LAL trains hundreds to be Lancashire Lifesavers

Lancashire Adult Learning has trained up hundreds of members of the public to be lifesavers across the Red Rose County.

The Lancashire Lifesavers partnership with the North West Ambulance Service, Lancashire County Council and BBC Radio Lancashire has seen 700 members of the public and 95% of Lancashire Adult Learning’s staff receive essential lifesaving training over the course of the academic year.

This has included how to spot the signs and symptoms and recognising the difference between a heart attack and cardiac arrest, how to administer treatment correctly in a lifesaving situation, and where to access a defibrillator in an emergency and use it effectively.

Approximately 30,000 people in the UK suffer an out-of-hospital cardiac arrest every year and currently only one in 10 people survive. What’s more, the chance of survival is reduced by 10% for every minute without CPR and defibrillation.

The campaign was launched after former county councillor Tony Jones was saved by colleagues with the help of nearby defibrillator after collapsing during a Lancashire County Council meeting at County Hall in Preston in September 2017.

Eighty-four courses have been delivered by LAL and the 700 people trained up are from across Lancashire’s 12 districts. Lancashire Adult Learning is aiming to double the number of people trained in the next academic year.

Andy Parkin, director of curriculum at Lancashire Adult Learning, said: “We’re absolutely thrilled that our first year of training up members of the public has been so successful, supporting the Lancashire Lifesavers campaign with the North West Ambulance Service, Lancashire County Council and BBC Radio Lancashire.

“We believe that everyone should have lifesaving skills, and our training is very simple in providing people with the knowledge and the confidence to act swiftly and effectively in an emergency situation where a life is at risk.

“The Lancashire Adult Learning team has really supported the campaign too by completing the training, and I’m pleased we have demonstrated a learning culture within the organisation by taking the lead on this. We will re-boot the campaign again in September to create even more lifesavers in Lancashire.”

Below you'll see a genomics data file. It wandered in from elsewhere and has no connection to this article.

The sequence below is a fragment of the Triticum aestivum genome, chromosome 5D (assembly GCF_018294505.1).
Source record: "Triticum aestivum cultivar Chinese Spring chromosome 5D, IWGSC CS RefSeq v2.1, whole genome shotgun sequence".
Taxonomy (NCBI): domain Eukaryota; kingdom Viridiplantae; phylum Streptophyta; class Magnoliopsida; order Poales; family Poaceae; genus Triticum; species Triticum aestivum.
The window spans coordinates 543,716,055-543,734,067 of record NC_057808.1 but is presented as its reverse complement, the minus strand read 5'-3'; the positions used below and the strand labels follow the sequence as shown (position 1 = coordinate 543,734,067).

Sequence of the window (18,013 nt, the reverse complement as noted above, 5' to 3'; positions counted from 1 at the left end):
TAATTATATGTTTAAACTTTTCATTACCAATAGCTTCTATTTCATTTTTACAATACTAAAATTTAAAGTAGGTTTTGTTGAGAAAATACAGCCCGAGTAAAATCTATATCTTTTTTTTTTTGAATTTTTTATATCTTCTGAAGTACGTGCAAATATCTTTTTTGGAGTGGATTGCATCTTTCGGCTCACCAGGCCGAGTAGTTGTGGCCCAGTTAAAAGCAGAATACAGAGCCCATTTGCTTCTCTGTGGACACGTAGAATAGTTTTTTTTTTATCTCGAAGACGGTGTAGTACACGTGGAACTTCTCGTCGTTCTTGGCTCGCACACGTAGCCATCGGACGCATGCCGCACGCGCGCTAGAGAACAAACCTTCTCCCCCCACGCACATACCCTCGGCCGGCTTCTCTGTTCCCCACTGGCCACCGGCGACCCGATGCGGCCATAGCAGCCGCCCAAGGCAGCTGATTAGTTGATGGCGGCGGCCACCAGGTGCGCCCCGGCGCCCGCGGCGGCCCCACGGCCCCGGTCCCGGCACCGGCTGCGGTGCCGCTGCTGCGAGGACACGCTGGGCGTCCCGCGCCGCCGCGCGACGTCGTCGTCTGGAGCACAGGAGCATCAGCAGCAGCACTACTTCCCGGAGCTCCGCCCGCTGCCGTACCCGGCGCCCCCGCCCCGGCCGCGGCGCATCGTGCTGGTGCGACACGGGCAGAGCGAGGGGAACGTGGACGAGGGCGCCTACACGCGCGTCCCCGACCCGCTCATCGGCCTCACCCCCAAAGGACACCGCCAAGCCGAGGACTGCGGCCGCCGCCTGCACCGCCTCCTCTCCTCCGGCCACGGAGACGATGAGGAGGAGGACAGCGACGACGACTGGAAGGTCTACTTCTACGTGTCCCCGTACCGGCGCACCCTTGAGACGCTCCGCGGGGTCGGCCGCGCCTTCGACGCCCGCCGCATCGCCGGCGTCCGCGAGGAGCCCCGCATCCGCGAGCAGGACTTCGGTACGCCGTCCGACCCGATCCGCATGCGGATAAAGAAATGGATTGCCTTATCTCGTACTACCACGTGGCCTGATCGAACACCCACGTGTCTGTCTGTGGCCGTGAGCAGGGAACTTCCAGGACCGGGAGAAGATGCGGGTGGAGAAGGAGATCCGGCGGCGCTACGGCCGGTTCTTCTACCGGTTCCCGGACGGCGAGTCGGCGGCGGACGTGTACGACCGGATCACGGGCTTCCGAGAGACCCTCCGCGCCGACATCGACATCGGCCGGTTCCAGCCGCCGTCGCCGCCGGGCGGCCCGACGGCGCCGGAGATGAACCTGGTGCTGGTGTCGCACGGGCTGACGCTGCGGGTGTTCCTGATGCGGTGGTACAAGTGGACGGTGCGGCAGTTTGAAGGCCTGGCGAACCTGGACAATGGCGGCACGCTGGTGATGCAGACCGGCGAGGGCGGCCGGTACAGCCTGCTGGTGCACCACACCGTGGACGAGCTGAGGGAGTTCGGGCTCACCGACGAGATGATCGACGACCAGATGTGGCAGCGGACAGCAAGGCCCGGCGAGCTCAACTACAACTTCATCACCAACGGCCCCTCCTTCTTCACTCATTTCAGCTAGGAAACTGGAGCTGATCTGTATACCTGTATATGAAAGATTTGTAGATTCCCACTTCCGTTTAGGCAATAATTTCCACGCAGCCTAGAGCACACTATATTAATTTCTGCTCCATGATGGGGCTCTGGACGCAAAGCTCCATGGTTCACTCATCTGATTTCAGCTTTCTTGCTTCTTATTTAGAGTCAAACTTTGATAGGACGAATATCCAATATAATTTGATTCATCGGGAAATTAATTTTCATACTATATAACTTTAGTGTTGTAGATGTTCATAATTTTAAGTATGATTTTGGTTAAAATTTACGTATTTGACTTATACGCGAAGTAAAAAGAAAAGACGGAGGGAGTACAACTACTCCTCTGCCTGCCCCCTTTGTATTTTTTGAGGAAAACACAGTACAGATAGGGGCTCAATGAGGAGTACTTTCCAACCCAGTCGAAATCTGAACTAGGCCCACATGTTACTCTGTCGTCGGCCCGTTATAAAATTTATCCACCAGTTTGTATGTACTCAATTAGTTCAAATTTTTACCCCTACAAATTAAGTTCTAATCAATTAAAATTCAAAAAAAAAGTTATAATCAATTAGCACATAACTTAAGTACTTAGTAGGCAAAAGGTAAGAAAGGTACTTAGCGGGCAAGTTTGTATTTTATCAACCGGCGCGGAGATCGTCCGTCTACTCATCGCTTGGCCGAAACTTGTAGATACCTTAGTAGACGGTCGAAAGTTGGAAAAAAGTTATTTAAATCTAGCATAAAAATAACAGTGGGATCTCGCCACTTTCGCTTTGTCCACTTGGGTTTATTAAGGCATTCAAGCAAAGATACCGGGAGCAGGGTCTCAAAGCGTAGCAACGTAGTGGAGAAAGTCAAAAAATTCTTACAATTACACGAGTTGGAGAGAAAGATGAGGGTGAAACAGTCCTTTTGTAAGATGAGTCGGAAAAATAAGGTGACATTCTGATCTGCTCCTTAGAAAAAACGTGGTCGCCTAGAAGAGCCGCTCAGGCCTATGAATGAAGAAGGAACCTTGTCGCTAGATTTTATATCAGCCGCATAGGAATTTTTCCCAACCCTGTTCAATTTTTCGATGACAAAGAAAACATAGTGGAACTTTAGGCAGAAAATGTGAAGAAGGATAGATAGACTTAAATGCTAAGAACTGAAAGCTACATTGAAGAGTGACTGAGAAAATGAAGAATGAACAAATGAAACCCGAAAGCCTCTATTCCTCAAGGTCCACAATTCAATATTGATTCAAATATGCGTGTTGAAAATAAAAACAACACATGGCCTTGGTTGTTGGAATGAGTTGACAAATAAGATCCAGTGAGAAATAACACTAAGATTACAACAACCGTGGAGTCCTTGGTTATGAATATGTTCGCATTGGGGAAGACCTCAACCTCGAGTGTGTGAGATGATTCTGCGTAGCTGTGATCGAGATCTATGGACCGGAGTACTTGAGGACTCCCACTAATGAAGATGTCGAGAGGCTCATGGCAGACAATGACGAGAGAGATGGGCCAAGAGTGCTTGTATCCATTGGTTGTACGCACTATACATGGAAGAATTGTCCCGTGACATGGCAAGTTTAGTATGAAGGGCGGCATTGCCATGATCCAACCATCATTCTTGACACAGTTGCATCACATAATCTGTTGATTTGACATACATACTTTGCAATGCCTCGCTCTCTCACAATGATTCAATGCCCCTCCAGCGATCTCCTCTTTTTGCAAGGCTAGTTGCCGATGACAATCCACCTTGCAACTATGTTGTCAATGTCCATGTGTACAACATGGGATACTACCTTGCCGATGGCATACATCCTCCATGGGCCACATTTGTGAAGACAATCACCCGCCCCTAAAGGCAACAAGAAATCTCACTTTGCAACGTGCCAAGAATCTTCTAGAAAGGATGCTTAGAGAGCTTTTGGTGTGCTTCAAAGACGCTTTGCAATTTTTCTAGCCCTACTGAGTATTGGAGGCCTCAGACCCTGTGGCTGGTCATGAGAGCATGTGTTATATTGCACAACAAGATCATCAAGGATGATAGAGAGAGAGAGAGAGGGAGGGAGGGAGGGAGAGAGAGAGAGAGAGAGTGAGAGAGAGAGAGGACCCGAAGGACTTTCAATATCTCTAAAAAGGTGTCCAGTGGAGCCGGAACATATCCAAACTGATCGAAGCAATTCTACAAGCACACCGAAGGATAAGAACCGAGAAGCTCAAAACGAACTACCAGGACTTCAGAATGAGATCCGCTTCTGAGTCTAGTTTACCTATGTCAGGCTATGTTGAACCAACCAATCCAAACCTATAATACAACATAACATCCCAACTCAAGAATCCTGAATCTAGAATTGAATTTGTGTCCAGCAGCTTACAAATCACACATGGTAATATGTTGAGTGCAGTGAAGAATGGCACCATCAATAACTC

County councillor Shaun Turner, Lancashire County Council’s cabinet member for health and wellbeing, said: “It is fantastic that we have 700 more Lancashire Lifesavers on the streets of our towns and villages, right across the 12 districts of the county.

“I’d like to thank the Lancashire Adult Learning team for showing such commitment in their support of the campaign and I’m delighted to see that 95% of their team are trained up with these incredibly valuable lifesaving skills too.

“I’m looking forward to the partnership continuing in the future and I absolutely support the campaign aim to double the number of people who receive training in the new academic year beginning in September.

“Whether you have received lifesaving training previously or not, these are vital skills, and I would encourage people to sign up to become a Lancashire Lifesaver or refresh their knowledge with up-to-date guidance.”

As well as its targeted delivery and partnership work, Lancashire Adult Learning offers a huge range of planned provision across the Red Rose County, from arts and crafts to humanities classes, languages to health and wellbeing sessions and functional skills English and maths and employability courses.

LAL’s new course guide for Autumn is now out, and is packed with a wide range of courses to help adults across the county learn a new skill, enhance their social life, or develop their career prospects when the new academic year begins in September.

In February 2018, Lancashire Adult Learning was named as the inaugural winner of the national Adult and Community Learning Provider of the Year at the TES FE Awards.

Further information about Lancashire Adult Learning can be found at www.lal.ac.uk or by calling 0333 003 1717.